"As of [noon PT Wednesday], I'm telling you, we do not have an agreement," said Colletti. "In the last 72 hours, I can't believe what I've been watching. I've seen more inaccuracies than I can ever remember. We do not have an agreement."
Colletti would not provide a timetable for an announcement. He said that he first spoke to Torre "in the last two or three days" and called the conversations "informational gathering to get his thoughts and to give him our thoughts and see if there's interest on either side."
Colletti said that financial terms had been discussed only "to get a feel for where people are at."
He conceded that Torre is at the top of the club's list, but he said there is a list, even if "it may be a short list."
"Certainly, when you look at [Torre's] resume and what he's done and the market he's done it in, certainly, you have to start there," Colletti said.
"Other people are under consideration and are being discussed internally," he added. "We are in the process of compiling a list and seeing if they have interest and seeing if they're under contract and getting permission to talk."
He indicated that the widespread reporting of Torre as a done deal "is certainly a factor" in whether other potential candidates would believe they have a legitimate shot at the job and even be willing to interview.
The Dodgers' process will be accelerated by an exemption granted by Commissioner Bud Selig from the requirement that minority candidate be interviewed for all club vacancies. In waiving that mandate, the Commissioner took into account the Dodgers' exemplary history of minority hirings.
"The Dodgers have a great record on minority hiring throughout the organization," baseball spokesman Rich Levin said.
Colletti also said that he and Torre have already discussed a coaching staff "widely, but not in a full-fledged fashion." He said he believes that both the manager and general manager need to be comfortable with each member of a coaching staff.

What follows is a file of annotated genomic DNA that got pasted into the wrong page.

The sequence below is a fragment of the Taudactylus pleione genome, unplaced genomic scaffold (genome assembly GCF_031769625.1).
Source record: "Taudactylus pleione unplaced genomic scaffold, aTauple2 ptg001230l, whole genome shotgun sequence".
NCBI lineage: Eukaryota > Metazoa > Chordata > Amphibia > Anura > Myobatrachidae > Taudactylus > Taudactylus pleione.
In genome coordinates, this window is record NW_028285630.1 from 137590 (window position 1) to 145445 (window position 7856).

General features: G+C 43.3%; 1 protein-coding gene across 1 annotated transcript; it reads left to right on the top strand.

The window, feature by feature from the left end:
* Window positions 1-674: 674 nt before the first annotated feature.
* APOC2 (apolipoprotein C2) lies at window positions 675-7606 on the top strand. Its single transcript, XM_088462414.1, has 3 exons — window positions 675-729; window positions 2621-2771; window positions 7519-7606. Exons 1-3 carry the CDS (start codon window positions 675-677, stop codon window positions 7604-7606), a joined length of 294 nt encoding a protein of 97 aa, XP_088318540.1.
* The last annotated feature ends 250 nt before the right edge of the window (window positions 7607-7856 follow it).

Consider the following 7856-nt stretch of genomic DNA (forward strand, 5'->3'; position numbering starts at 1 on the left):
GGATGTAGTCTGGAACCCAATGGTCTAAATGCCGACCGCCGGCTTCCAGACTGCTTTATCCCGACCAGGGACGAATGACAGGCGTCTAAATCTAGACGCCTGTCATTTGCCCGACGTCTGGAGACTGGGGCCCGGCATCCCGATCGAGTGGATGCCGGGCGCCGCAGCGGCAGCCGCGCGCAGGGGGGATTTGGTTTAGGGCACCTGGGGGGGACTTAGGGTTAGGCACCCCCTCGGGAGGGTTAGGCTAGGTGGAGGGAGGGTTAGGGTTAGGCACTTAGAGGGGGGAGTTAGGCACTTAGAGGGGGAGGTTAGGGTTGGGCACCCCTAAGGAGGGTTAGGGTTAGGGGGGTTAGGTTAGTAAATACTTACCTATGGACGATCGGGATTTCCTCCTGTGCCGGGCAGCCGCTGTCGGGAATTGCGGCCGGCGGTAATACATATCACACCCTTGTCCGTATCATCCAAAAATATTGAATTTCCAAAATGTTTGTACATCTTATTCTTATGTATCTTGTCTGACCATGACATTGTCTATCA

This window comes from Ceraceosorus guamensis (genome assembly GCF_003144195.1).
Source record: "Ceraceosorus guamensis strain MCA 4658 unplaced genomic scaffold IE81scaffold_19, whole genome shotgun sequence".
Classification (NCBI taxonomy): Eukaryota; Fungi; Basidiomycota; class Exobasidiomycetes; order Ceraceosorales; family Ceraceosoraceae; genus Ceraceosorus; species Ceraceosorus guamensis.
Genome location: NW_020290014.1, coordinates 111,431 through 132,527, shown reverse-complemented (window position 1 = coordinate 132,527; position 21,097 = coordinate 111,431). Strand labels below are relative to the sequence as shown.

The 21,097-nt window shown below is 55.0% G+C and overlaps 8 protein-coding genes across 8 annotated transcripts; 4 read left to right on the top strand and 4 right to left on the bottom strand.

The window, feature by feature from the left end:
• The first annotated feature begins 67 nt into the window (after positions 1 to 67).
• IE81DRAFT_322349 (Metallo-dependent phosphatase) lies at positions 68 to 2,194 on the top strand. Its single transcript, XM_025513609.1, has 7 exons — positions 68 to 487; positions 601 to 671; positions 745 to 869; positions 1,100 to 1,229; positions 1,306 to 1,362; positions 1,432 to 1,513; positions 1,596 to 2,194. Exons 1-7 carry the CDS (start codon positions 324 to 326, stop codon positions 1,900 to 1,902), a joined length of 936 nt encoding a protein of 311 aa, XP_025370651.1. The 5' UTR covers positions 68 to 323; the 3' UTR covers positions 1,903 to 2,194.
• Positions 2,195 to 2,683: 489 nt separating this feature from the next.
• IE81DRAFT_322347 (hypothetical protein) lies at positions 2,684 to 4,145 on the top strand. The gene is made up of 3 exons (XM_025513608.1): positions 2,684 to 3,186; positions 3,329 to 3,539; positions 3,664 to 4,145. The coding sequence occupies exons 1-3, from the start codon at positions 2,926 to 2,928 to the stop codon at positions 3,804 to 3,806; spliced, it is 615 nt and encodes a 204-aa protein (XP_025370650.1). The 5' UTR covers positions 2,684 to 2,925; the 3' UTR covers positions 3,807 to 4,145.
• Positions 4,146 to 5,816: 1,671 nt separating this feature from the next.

The media reports to which Colletti referred claim that the Dodgers and Torre have in place a three-year deal, with estimates of the package ranging from $12 million to $14.5 million.
In addition, a source told MLB.com that the club and Torre are also discussing Torre having a say in player personnel, which he did not have in his final years with the Yankees.
If Torre is the new skipper for the Dodgers, that would be just fine with right-hander Brad Penny.
"I'm kind of excited about it," said Penny. "I don't think they would get him and I don't think he would come unless they were going to go out and get players. He's going to want to win. He's been in an organization where he's won for so long, he knows a lot about winning."
Although the Dodgers initially thought they had Joe Girardi lined up to replace Little, who resigned on Tuesday, Girardi instead took Torre's old job in the Bronx. Penny said that Torre is a pretty nice second choice.
"People say he wasn't a winner in the National League," said Penny. "But he didn't have real good teams, either."
There are indications that Don Mattingly would follow Torre as bench coach, and Larry Bowa also might come from the Yankees as third-base coach. Little's coaching staff was signed through the end of the 2007 season.
Ken Gurnick is a reporter for MLB.com. This story was not subject to the approval of Major League Baseball or its clubs.